Stockpile stewardship


Stockpile stewardship

Stockpile stewardship refers to the United States program of reliability testing and maintenance of its nuclear weapons without the use of nuclear testing.

Because no new nuclear weapons have been developed by the United States since 1992, even its youngest weapons are at least 16 years old. Aging weapons have many places in which they can fail or act unpredictably: the high explosives which condense their fissile material can chemically degrade, their electronic components can suffer from decay, their radioactive plutonium/uranium cores are potentially unreliable, and the isotopes used by thermonuclear weapons may be chemically unstable as well.

Since the United States has also not tested nuclear weapons since 1992, this leaves the task of its stockpile maintenance resting on the use of simulations (using non-nuclear explosives tests and supercomputers, among other methods) and applications of scientific knowledge about physics and chemistry to the specific problems of weapons aging (the latter method is what is meant when various agencies refer to their work as "science-based"). It also involves the manufacture of additional plutonium "pits" to replace ones of unknown quality, and finding other methods to increase the lifespan of existing warheads and maintain a confident nuclear deterrent.

Most work for stockpile stewardship is undertaken at United States Department of Energy National Laboratories, mostly at Los Alamos National Laboratory, Sandia National Laboratories, Lawrence Livermore National Laboratory, the Nevada Test Site, and Department of Energy productions facilities, employing around 27,500 personnel for the work and costing billions of dollars per year.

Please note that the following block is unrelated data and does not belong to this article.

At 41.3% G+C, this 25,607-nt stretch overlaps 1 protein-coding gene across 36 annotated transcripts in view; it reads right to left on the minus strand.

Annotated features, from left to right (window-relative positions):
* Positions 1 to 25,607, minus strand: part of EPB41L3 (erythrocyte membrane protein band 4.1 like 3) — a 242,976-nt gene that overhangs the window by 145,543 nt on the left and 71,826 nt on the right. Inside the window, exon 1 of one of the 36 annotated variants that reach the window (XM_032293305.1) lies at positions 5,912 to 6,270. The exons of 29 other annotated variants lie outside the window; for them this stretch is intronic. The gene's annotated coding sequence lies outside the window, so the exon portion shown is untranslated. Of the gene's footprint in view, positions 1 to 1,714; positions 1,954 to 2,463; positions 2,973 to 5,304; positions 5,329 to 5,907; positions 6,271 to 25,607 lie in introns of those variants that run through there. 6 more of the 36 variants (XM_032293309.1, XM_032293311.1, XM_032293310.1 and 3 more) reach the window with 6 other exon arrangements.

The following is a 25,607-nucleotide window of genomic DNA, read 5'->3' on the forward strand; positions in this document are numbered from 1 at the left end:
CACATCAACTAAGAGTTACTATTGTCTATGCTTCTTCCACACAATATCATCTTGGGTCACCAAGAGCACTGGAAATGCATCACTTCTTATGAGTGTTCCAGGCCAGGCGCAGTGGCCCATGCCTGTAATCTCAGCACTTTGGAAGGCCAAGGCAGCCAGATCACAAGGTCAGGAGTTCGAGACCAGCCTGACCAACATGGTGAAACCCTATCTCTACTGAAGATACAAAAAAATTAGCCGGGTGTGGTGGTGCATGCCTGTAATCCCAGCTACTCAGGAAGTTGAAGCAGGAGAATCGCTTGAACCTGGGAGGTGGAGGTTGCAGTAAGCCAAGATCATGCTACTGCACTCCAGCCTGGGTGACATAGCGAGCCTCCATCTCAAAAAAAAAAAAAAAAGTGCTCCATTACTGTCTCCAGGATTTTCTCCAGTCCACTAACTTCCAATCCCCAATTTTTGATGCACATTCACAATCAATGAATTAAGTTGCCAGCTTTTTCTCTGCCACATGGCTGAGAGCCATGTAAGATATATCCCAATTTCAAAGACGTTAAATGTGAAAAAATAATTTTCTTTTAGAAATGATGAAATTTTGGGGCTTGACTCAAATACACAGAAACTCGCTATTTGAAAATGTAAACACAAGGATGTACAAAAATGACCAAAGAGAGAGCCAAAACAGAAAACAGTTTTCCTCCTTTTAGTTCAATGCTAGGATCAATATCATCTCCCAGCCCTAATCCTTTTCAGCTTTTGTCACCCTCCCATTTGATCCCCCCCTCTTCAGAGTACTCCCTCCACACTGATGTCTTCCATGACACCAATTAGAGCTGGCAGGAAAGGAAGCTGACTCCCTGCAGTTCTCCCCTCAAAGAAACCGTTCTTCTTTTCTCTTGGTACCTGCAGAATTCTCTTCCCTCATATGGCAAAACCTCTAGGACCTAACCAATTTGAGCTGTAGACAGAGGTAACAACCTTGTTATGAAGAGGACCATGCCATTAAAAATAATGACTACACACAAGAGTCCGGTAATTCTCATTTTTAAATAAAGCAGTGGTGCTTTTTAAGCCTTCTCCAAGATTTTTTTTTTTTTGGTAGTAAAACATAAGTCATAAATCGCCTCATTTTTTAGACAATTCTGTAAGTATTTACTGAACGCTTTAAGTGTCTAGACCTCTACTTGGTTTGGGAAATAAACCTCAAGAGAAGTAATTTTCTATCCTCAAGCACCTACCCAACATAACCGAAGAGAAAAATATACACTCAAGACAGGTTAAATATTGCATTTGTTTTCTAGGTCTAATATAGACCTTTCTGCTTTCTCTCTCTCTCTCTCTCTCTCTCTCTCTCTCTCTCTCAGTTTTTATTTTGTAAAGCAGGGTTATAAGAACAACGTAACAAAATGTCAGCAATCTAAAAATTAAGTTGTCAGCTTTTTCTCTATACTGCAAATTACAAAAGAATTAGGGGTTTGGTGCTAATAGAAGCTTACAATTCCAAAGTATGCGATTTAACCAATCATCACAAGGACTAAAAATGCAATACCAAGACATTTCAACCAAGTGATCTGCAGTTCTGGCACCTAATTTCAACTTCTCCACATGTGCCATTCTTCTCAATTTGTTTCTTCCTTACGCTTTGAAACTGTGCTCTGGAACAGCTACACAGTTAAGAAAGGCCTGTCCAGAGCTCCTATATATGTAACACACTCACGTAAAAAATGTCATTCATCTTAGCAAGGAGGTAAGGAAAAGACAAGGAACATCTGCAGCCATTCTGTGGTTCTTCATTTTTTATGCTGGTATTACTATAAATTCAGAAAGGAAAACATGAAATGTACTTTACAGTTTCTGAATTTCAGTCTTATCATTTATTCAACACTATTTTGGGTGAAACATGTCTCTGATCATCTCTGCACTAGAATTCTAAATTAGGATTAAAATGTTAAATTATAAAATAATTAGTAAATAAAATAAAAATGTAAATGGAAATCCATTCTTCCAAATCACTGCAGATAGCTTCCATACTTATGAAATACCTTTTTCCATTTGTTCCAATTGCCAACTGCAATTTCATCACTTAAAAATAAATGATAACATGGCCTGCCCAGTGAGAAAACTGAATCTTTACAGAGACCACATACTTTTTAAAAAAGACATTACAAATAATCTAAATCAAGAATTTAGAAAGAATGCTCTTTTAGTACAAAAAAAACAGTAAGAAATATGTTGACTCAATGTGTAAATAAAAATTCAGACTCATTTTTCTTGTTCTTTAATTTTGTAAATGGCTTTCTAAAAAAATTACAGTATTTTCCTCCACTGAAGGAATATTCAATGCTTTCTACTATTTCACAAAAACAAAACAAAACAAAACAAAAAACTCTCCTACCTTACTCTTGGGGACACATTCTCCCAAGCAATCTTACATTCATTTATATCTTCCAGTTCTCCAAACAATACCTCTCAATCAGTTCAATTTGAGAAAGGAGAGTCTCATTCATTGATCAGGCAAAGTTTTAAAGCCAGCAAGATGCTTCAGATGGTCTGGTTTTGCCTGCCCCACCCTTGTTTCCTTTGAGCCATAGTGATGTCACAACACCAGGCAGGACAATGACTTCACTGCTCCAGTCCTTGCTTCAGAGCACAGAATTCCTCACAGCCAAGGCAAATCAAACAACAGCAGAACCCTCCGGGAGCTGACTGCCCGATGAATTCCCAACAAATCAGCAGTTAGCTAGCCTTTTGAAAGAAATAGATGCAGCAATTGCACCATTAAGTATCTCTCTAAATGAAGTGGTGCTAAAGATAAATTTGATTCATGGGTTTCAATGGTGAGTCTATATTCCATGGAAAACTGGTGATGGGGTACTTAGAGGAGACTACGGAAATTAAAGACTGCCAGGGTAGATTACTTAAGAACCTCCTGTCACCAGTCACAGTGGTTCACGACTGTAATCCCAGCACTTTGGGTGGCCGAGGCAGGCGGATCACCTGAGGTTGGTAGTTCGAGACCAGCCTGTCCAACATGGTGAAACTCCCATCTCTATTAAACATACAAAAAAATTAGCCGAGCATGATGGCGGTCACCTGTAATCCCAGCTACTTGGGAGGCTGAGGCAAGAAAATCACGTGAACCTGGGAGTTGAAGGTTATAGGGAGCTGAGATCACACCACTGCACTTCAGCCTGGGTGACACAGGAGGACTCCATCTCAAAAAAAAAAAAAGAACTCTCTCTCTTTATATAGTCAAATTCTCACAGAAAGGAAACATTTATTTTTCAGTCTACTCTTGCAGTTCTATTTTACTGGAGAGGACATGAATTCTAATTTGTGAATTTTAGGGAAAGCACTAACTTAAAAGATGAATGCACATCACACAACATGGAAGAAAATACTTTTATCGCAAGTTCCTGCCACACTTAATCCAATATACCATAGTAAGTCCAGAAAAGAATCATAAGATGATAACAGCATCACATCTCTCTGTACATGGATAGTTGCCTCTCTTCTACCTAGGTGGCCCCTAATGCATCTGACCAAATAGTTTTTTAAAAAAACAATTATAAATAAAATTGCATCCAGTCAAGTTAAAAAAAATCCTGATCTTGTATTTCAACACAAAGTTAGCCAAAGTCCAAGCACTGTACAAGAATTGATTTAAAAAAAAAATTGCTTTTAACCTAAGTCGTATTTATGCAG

The government under President George W. Bush has introduced a new program to expand upon Stockpile Stewardship, called Reliable Replacement Warhead, or RRW, whose goal it is to enable the development of new weapons without physical testing (using computer simulations instead) within 18 months and construction of the new designs within 4 years.

tockpile Stewardship and Management Program

The Stockpile Stewardship and Management Program is a Department of Energy program to ensure that the nuclear capabilities of the United States are not eroded as nuclear weapons age. It receives approximately $4 billion annually in federal funds for testing of nuclear weapons and for construction of advanced science facilities, such as the National Ignition Facility (NIF). Such facilities have been deemed necessary under the program due to the signing of the Comprehensive Test Ban Treaty in 1996 by Bill Clinton.

Criticisms

The continued presence of a nuclear arsenal of any kind is criticised by those pushing for nuclear disarmament, and the Stockpile Stewardship and Management Program is an integral part of the United States' nuclear readiness. Also, the allocation of funds has been seen by some to be inefficient, whereas the NIF has a large price tag but is not likely to contribute substantially to the maintenance of the US nuclear arsenal.

ee also

*Enduring Stockpile
*Dual-Axis Radiographic Hydrodynamic Test Facility

External links

* [http://fas.org/2007/nuke/Stockpile_Stewardship_Paper.pdf] 2007 DOE Stockpile Stewardship Report published by The Federation of American Scientists
* http://cache.technologyreview.com/articles/97/02/collina0297.asp?p=1
* [http://www.learnworld.com/ZNW/LWText.DOE.Stockpile.html The Stockpile Stewardship and Management Program (DOE document, May 1995)]
* [http://www.fas.org/rlg/JSR-99-300.pdf Remanufacturing of nuclear-weapon components within the DOE's Stockpile Stewardship Program]


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